Google Scholar • Article
Computationally Efficient CP Tensor Decomposition Update Framework for Emerging Component Discovery in Streaming Data
September 25, 2018
We present streaming CP update, an algorithmic framework for updating CP tensor decompositions that possesses the capability of identifying emerging components and can produce decompositions of large, sparse tensors streaming along multiple modes at a low computational cost. We discuss a large-scale implementation of the proposed scheme integrated within the ENSIGN tensor analysis package, and we evaluate and demonstrate the performance of the framework, in terms of computational efficiency and capability to discover emerging components, on a real cyber dataset.
September 25, 2018
Multiresolution priority queues are data structures recently discovered by Reservoir Labs that reduce the entropy of some critical graph algorithms—such as Dijkstra’s or Prim’s algorithms—and deliver new lower computational complexity bounds. These new data structures are capable of exploiting the multiresolution properties of discrete algorithms, a characteristic that has been otherwise overlooked in the field of graph algorithms. Similar to the concept of resolution found in signal processing—by which a signal can be undersampled while information loss is zero or very small—graphs’ entropy tends to be concentrated in regions that can be efficiently exploited by multiresolution data structures. In this approach, a small controllable bounded discrete error is introduced in a way that entropy is substantially reduced, resulting in new lower computational complexity algorithms.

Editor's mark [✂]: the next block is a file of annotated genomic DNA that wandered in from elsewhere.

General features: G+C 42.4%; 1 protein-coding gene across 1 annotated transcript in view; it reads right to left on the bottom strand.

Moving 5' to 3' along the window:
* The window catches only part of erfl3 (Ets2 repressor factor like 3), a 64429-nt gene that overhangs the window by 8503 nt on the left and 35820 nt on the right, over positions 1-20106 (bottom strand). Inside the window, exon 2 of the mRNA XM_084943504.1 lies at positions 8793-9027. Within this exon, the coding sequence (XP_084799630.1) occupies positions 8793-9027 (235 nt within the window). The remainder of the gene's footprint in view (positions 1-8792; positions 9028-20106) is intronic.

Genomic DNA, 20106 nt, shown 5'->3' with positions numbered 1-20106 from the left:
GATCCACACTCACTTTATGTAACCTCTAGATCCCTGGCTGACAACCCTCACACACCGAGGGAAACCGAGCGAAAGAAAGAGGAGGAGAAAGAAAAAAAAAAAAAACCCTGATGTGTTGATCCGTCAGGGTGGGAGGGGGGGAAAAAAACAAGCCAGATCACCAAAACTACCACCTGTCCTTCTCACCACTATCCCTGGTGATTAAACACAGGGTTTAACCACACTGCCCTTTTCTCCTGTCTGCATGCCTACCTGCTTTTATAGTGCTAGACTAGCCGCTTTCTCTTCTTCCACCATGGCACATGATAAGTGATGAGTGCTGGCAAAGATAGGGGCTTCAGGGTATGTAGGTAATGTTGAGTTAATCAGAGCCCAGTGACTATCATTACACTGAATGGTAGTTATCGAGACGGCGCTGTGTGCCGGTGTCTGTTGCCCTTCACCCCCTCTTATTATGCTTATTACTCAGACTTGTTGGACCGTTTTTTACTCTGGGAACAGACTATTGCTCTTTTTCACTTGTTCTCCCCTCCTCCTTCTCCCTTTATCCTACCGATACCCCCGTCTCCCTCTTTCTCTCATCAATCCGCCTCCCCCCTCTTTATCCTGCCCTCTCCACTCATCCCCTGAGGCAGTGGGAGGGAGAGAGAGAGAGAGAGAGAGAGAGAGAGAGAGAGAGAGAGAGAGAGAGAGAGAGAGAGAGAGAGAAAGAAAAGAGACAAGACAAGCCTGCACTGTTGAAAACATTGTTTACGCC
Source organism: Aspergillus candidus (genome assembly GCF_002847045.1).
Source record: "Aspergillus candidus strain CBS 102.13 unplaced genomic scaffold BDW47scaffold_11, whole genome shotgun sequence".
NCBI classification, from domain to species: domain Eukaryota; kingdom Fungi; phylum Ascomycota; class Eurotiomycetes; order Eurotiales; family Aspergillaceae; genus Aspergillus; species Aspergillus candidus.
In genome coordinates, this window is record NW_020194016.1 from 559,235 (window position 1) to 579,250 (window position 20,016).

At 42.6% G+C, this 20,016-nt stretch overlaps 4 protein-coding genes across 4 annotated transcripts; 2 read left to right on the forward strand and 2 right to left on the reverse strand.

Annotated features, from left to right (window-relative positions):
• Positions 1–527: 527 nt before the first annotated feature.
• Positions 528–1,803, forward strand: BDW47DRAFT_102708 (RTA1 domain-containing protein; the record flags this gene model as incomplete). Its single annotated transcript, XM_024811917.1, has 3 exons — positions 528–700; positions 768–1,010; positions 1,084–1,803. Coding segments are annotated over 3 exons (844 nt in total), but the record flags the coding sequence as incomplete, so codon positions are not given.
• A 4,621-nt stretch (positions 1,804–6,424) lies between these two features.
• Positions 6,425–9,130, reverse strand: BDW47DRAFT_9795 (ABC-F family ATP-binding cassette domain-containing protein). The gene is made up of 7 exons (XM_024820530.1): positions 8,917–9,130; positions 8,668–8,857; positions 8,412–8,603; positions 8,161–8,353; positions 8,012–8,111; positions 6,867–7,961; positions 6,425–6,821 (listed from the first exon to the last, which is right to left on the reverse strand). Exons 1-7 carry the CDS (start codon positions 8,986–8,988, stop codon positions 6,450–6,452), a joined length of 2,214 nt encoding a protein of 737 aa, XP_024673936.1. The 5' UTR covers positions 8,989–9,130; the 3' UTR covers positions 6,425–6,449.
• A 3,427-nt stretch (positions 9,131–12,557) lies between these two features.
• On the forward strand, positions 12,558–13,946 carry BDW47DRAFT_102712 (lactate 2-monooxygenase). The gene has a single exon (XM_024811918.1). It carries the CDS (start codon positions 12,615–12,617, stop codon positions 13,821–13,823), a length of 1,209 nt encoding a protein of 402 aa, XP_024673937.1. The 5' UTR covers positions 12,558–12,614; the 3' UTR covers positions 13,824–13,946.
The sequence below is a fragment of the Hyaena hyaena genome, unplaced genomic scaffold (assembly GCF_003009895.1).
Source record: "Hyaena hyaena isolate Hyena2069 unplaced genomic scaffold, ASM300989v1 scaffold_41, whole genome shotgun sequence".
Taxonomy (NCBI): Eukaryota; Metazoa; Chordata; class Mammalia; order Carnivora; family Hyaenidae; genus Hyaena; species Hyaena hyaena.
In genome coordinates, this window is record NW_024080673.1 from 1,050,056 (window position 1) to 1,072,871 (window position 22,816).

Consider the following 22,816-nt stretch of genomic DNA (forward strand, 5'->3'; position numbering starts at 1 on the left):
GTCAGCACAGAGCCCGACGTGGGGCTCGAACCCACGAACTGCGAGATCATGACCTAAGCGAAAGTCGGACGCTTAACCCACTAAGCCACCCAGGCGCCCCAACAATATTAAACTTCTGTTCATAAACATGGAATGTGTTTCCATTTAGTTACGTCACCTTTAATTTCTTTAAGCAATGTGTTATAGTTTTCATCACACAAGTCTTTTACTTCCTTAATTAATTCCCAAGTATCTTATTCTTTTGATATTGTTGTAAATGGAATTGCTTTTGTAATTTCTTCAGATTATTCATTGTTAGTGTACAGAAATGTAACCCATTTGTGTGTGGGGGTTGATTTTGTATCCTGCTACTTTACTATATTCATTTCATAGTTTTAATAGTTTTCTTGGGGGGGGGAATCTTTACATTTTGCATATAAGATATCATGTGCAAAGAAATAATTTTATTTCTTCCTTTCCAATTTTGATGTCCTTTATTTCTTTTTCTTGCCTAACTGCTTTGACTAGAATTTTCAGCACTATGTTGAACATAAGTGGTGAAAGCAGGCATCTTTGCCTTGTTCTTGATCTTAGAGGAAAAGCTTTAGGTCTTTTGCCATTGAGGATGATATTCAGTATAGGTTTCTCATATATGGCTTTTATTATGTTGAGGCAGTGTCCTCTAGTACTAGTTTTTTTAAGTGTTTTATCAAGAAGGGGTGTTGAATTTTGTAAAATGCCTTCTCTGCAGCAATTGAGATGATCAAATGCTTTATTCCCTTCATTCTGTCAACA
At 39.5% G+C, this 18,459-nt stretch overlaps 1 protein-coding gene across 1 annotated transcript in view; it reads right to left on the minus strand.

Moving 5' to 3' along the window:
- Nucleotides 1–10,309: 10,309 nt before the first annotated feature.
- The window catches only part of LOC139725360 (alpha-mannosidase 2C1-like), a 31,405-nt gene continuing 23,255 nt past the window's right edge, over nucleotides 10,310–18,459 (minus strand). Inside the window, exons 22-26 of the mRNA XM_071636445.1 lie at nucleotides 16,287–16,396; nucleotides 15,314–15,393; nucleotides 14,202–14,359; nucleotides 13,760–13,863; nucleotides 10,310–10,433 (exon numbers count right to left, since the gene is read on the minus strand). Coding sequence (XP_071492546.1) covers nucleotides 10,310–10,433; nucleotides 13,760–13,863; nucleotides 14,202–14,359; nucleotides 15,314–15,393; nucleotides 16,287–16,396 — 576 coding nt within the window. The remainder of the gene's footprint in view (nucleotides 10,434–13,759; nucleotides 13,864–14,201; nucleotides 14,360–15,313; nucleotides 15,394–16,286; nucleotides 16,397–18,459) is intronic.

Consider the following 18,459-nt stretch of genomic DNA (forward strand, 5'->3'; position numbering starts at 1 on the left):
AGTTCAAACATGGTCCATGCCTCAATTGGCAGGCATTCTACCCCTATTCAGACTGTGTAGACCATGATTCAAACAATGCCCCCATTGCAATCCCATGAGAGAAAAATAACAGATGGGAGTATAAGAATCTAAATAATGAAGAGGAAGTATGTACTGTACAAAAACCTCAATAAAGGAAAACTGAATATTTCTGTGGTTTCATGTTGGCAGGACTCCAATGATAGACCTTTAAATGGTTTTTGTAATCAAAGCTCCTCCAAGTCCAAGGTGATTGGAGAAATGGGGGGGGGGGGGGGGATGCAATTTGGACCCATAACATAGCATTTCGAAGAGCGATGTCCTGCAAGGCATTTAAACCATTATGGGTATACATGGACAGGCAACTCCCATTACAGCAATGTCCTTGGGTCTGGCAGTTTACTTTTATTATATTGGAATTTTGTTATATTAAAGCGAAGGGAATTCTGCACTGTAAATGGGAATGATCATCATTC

While the fastest currently known graph algorithms provide exact solutions at the expense of incurring high computational costs, a multiresolution graph algorithm is capable of softening graph problems and breaking their current information theoretic barriers, introducing a small amount of controlled error in a way that the problem’s entropy is reduced. As a result, a new class of higher performance graph algorithms is enabled, enabling the solution of previously deemed intractable problems by identifying solutions that are close to optimal and within a known bounded error.
Google Scholar • Article
June 19, 2018
In this paper we introduce a new framework to detect elephant flows at very high speed rates and under uncertainty. The framework provides exact mathematical formulas to compute the detection likelihood and introduces a new flow reconstruction lemma under partial information. These theoretical results lead to the design of BubbleCache, a new elephant flow detection algorithm designed to operate near the optimal tradeoff between computational scalability and accuracy by dynamically tracking the traffic’s natural cutoff sampling rate. We demonstrate on a real world 100 Gbps network that the BubbleCache algorithm helps reduce the computational cost by a factor of 1000 and the memory requirements by a factor of 100 while detecting the top flows on the network with very high probability.